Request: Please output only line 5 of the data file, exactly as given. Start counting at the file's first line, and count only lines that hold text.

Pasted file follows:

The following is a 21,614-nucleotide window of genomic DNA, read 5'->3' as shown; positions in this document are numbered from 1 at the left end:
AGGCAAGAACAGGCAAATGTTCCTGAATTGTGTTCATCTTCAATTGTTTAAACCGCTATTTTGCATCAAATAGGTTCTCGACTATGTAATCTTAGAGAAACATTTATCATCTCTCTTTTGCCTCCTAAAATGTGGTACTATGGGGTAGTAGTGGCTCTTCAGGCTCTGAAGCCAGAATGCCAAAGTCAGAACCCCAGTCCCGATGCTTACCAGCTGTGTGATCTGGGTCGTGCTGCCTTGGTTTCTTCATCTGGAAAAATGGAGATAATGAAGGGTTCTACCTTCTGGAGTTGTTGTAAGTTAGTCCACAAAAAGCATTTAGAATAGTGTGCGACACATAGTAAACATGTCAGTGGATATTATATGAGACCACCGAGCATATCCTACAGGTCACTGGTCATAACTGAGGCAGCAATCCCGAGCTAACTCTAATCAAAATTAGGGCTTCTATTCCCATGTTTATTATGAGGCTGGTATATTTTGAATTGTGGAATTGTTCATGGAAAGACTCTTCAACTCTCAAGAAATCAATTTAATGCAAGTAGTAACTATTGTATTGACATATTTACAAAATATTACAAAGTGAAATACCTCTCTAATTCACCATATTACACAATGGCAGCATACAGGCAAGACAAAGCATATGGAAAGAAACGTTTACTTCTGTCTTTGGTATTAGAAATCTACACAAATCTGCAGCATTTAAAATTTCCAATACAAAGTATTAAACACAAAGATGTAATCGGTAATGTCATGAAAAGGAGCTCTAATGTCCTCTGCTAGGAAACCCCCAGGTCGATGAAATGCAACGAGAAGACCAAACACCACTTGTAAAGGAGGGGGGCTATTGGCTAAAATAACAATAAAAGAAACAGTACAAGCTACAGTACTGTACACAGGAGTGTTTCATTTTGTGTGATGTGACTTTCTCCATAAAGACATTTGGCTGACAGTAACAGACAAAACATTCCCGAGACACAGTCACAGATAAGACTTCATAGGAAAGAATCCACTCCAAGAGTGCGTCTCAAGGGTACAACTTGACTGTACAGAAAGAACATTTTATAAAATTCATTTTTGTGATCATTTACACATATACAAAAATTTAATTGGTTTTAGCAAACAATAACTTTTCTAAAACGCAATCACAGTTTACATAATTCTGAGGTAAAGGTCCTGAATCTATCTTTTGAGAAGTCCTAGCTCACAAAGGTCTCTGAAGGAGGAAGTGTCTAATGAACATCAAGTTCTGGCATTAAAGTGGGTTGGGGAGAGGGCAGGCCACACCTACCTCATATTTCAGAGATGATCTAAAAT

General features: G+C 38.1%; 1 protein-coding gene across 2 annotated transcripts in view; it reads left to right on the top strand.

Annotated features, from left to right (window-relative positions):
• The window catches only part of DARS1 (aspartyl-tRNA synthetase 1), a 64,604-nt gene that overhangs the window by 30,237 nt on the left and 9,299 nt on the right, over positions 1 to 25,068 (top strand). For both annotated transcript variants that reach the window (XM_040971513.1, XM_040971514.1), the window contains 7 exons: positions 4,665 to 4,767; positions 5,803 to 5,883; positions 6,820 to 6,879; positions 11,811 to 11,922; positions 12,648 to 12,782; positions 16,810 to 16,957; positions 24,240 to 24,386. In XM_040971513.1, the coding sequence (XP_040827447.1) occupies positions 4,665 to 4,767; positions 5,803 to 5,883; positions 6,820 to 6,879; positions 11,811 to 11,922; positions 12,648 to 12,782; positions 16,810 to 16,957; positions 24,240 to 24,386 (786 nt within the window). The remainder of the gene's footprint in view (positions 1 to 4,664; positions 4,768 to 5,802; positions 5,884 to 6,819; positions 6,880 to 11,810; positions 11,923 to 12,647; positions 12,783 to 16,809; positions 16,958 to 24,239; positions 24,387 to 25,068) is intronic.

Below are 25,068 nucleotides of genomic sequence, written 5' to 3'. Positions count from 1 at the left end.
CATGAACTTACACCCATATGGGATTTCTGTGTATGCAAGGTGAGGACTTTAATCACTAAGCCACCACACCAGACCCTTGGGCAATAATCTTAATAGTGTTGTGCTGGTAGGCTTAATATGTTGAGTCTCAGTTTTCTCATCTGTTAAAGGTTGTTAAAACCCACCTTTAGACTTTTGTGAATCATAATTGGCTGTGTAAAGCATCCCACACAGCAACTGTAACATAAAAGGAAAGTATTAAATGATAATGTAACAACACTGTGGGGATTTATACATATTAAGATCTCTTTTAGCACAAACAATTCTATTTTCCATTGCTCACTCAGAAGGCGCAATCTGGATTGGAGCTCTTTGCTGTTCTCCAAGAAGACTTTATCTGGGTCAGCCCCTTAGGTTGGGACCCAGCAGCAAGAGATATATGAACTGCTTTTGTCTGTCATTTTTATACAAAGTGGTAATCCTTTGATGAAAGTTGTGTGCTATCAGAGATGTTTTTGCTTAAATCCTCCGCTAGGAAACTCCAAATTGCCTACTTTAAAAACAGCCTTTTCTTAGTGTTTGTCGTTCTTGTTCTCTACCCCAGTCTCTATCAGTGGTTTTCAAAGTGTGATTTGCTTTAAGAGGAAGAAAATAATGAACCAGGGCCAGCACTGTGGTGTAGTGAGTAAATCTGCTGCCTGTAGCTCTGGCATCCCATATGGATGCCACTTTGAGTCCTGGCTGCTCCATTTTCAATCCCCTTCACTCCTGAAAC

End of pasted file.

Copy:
• The window catches only part of DARS1 (aspartyl-tRNA synthetase 1), a 64,604-nt gene that overhangs the window by 30,237 nt on the left and 9,299 nt on the right, over positions 1 to 25,068 (top strand). For both annotated transcript variants that reach the window (XM_040971513.1, XM_040971514.1), the window contains 7 exons: positions 4,665 to 4,767; positions 5,803 to 5,883; positions 6,820 to 6,879; positions 11,811 to 11,922; positions 12,648 to 12,782; positions 16,810 to 16,957; positions 24,240 to 24,386. In XM_040971513.1, the coding sequence (XP_040827447.1) occupies positions 4,665 to 4,767; positions 5,803 to 5,883; positions 6,820 to 6,879; positions 11,811 to 11,922; positions 12,648 to 12,782; positions 16,810 to 16,957; positions 24,240 to 24,386 (786 nt within the window). The remainder of the gene's footprint in view (positions 1 to 4,664; positions 4,768 to 5,802; positions 5,884 to 6,819; positions 6,880 to 11,810; positions 11,923 to 12,647; positions 12,783 to 16,809; positions 16,958 to 24,239; positions 24,387 to 25,068) is intronic.